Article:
The Corruption, Drug Trafficking and Other Serious Crimes (Confiscation of Benefits) Act, Cap. 65A (CDSA) is an example of a legislation which requires the reporting of money laundering offences to the authorities. Under the CDSA, the whistleblower is accorded the same protection as an “informant”. Other statutes may be different from the CDSA and may not require the reporting of relevant offences to the appropriate authorities. Likewise, they may not accord the same level of legal protection to whistleblowers as the CDSA.

 

This leads to the question of whistleblower protection: Would whistleblowers be accorded sufficient protection from criminal and civil suits, and be given the right to anonymity?

 

In this regard, the NOCLAR provides a reprieve. Apart from considering the nature and extent of the actual or potential harm that is or may be caused by the matter to investors when determining whether or not to report to the appropriate authorities, auditors may also consider the following external factors:

 

(a) Whether there is an appropriate authority that is able to receive the information, and cause the matter to be investigated and action to be taken;

 

(b) Whether there exists robust and credible protection from civil, criminal or professional liability or retaliation afforded by legislation or regulation, and

 

(c) Whether there are actual or potential threats to the physical safety of the auditor.

 

Given the potential legal implications, the whistleblowing aspect of the NOCLAR Pronouncement would likely pose practical implementation challenges to auditors in the implementation of the NOCLAR Pronouncement.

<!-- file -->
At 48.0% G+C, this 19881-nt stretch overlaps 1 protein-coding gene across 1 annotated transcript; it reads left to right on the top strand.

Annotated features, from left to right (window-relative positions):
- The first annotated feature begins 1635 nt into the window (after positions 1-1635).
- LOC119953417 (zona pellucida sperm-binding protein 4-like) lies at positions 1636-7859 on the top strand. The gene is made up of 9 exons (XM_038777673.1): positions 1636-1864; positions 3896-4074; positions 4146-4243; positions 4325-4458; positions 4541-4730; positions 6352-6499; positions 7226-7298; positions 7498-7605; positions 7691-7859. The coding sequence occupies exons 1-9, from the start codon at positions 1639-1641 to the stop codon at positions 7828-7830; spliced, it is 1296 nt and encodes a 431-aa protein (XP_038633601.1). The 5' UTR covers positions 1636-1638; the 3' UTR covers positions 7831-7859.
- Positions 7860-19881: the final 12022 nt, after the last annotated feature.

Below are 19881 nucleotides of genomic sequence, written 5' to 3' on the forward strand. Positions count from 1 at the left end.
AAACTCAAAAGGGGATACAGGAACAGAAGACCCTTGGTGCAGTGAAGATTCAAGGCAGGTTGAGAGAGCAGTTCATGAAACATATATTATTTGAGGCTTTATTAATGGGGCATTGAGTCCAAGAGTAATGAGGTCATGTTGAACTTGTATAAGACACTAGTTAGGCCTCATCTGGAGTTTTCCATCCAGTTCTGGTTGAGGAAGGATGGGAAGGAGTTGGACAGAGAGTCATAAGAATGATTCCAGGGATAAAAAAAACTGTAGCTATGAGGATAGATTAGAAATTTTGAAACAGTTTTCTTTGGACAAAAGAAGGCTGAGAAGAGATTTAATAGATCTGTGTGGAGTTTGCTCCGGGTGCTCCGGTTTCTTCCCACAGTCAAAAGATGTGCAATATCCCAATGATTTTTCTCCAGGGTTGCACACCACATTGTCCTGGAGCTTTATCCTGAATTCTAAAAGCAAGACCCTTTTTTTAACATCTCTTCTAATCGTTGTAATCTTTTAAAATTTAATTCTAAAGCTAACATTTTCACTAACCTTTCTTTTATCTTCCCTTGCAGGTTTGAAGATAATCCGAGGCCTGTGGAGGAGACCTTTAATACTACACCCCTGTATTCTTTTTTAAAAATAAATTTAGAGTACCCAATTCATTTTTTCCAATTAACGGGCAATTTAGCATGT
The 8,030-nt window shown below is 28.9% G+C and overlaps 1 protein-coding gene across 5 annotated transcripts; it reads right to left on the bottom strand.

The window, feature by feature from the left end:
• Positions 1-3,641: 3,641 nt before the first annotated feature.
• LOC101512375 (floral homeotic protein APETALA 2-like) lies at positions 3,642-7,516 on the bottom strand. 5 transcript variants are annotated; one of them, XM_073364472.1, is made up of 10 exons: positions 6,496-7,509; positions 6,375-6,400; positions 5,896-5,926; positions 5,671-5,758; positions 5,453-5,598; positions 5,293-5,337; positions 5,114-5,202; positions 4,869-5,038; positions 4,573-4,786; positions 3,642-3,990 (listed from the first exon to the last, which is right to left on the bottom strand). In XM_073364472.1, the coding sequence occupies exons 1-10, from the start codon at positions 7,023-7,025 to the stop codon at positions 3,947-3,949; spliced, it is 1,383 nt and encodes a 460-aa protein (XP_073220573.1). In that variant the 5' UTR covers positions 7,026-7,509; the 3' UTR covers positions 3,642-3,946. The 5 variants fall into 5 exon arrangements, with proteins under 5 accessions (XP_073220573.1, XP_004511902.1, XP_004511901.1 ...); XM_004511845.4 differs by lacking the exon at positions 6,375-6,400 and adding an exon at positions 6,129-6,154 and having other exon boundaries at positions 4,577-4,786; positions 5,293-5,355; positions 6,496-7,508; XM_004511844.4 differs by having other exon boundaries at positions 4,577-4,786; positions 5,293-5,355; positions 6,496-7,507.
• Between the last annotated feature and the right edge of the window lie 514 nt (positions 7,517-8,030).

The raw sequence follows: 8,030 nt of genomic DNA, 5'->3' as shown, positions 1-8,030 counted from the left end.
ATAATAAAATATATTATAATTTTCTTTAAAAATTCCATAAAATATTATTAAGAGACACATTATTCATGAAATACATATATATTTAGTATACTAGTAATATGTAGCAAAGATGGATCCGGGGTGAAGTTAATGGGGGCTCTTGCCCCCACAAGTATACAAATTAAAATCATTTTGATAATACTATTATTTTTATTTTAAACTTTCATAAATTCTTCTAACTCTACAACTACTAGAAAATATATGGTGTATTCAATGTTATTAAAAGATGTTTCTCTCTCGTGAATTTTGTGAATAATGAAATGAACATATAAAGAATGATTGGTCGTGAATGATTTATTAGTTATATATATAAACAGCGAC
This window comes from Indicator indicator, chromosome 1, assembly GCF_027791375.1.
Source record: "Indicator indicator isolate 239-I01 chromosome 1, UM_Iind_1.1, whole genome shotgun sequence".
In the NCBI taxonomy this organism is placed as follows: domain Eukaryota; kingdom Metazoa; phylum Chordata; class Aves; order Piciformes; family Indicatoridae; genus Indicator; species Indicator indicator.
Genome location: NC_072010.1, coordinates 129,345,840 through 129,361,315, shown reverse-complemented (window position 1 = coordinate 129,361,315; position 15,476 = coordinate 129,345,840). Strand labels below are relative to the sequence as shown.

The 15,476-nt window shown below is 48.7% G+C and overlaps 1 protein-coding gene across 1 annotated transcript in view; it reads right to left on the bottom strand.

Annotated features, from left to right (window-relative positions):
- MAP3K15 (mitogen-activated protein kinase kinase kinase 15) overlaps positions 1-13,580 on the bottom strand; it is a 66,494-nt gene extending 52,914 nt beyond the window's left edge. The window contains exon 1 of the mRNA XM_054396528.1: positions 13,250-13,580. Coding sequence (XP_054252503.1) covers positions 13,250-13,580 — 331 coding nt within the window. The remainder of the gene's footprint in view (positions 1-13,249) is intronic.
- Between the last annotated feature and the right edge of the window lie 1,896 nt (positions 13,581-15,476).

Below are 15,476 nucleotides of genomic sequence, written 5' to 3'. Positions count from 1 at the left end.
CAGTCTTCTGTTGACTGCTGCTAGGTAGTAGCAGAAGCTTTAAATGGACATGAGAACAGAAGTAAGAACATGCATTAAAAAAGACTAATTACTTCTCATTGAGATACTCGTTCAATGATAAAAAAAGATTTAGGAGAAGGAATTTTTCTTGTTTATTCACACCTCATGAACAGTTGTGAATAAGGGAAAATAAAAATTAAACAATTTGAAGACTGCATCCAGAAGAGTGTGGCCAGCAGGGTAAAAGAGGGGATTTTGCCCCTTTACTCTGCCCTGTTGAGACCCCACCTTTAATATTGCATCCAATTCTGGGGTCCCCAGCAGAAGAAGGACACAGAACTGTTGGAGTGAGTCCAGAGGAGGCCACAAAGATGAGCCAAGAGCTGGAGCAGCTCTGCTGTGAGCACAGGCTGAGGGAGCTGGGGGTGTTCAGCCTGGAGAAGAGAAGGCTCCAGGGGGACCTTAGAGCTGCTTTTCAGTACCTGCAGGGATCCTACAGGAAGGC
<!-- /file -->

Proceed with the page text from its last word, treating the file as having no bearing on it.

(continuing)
The auditor is also called upon to determine if there should be disclosure to an appropriate authority, even in instances whereby there is no legal or regulatory requirement to do so.

 

PAIN POINT 3 EXTENSION OF THE AUDITOR’S “PAIN” TO OTHER PROFESSIONAL ACCOUNTANTS

 

EP 100 does not currently prescribe a course of action for the professional accountants to take upon becoming aware of NOCLAR or suspected NOCLAR.

 

Thus, unlike auditors who have to comply with the requirements in SSA 250 to consider laws and regulations in an audit of financial statements and to take certain actions upon becoming aware of NOCLAR or suspected NOCLAR, the other three categories of professional accountants do not currently have a professional obligation to take action to address NOCLAR or suspected NOCLAR.

 

Because the NOCLAR Pronouncement is applicable to all professional accountants, if the NOCLAR Pronouncement is adopted into EP 100, PAPPs who are not auditors and PAIBs would be required to take the necessary actions in accordance with the NOCLAR Framework.